Rumer contributed to Trevor Horn's album Reimagines the Eighties, released in January 2019.

2020: Nashville Tears (The Songs of Hugh Prestwood)[edit]

Rumer released her fifth studio album, and her third album of covers, Nashville Tears (The Songs of Hugh Prestwood), on 14 August 2020. The album, which originally was scheduled for a May 2020 release, was delayed due to the COVID-19 pandemic.[38] Nashville Tears includes covers of songs from singer-songwriter Hugh Prestwood. “Creating this album was the beginning of a joyful time in my life,” Rumer explained about the record. “I was listening to Hugh Prestwood’s catalog all day and doing the dishes and walking the dog and taking care of my baby. It was a wonderful time....with this record, through Hugh Prestwood’s words, I wanted to create a piece of work that would, to me be like a tapestry of America how I felt it and saw it, and I feel like I did just that.”[39]

Television and radio appearances[edit]

In September 2010, Rumer performed three songs on Later with Jools Holland.[14] She performed with British jazz singer Jamie Cullum in the 2010 Royal Variety Performance.[40] Also in 2010, Elton John invited Rumer to be his special guest at his BBC Electric Proms concert.[14]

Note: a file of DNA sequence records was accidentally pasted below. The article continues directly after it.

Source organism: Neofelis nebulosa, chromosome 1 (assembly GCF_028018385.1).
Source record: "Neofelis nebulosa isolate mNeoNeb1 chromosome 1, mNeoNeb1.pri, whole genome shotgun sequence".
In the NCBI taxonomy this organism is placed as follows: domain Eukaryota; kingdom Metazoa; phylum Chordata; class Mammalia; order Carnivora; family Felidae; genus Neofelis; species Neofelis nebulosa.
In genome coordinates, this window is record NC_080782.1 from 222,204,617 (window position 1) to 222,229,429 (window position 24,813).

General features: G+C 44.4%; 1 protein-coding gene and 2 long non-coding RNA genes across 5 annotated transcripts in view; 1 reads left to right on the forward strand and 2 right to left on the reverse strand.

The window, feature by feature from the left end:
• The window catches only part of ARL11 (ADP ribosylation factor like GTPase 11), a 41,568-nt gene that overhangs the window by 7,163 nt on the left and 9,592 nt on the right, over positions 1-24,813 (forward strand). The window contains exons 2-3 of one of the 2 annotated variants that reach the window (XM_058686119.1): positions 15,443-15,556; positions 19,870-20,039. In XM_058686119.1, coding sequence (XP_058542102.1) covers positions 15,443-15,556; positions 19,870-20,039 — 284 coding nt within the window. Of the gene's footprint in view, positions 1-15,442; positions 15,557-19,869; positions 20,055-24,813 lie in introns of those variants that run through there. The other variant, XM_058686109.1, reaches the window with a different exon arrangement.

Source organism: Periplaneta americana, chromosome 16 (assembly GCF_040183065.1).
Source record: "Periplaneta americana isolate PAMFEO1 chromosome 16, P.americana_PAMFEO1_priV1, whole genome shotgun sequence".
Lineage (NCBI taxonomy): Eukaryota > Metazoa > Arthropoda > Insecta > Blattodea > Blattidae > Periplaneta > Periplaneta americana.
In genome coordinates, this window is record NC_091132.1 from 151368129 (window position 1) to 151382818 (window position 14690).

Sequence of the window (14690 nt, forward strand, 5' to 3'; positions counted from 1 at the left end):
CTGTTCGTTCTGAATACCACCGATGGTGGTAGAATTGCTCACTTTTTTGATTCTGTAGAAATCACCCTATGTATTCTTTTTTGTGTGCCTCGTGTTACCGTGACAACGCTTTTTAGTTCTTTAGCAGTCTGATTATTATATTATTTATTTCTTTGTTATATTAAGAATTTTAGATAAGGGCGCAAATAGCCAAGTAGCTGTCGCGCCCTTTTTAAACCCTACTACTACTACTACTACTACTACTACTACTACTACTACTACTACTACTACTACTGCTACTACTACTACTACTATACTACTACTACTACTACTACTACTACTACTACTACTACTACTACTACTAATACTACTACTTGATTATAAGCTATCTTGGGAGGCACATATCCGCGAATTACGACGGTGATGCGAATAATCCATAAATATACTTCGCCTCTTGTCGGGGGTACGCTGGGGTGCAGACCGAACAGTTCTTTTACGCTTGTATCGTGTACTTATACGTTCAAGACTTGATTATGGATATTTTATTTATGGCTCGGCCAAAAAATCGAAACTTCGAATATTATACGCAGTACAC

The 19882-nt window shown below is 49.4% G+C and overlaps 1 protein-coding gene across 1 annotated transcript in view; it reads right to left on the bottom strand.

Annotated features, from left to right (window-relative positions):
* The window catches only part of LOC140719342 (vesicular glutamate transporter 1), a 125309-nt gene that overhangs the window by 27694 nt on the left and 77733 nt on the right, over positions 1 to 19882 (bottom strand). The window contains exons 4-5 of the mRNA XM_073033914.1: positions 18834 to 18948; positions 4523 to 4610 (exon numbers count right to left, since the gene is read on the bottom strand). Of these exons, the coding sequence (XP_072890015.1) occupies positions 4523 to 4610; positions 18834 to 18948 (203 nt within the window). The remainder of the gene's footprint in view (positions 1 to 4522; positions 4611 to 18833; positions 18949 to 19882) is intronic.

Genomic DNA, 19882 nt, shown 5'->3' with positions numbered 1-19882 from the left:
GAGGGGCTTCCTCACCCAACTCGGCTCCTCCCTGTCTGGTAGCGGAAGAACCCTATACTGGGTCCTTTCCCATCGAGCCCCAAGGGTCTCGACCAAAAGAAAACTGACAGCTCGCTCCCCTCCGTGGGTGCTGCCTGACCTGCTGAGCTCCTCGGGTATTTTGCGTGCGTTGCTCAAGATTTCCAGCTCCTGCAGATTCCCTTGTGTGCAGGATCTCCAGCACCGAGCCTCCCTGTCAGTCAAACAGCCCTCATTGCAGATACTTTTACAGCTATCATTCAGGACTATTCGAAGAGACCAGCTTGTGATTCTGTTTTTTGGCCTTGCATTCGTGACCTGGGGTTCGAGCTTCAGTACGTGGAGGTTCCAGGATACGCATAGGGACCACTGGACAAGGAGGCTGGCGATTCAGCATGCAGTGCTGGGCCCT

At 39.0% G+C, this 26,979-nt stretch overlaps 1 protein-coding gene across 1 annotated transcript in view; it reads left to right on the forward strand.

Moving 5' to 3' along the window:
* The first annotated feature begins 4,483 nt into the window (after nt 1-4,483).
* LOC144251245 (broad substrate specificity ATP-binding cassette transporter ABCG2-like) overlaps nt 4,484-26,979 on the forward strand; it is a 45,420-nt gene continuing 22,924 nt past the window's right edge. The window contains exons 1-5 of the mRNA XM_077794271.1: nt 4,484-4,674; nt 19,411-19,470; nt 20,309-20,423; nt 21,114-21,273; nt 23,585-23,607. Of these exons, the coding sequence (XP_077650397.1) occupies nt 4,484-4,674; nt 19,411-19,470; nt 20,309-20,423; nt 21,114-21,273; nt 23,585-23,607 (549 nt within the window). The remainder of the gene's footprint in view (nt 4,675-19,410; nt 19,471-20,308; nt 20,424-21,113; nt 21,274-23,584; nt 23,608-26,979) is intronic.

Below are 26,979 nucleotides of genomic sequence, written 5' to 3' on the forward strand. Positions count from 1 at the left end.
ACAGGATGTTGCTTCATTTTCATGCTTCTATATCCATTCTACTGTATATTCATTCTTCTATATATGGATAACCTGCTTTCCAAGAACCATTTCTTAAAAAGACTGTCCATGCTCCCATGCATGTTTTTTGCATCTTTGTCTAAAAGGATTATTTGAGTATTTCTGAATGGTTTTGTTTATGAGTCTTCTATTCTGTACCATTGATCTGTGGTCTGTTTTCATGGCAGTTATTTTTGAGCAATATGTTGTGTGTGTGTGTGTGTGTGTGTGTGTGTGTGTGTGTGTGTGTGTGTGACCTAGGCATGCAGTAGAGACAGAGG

On 9 May 2012, Rumer performed at the White House in a tribute concert honouring the songwriting team of Burt Bacharach and Hal David, singing the Bacharach-David song "A House Is Not a Home". She also participated in the finale, "What the World Needs Now Is Love". The concert, Burt Bacharach & Hal David: The Library of Congress Gershwin Prize for Popular Song in Performance at the White House, was broadcast on PBS on 21 May 2012.[41]

Rumer and her husband Rob Shirakbari recorded two songs for the BBC's Radio 2 from their home in Macon, Georgia while self-isolating during the Covid-19 pandemic. The two live songs "Hard Times for Lovers" and "Aretha" were aired on Ken Bruce the morning of 5 May 2020 along with an interview.[42]

Personal life[edit]

In 2010, Rumer began a relationship with Sam Winwood, the son of English songwriter, former member of the Spencer Davis Group and record producer Muff Winwood. The two separated the following year.[43]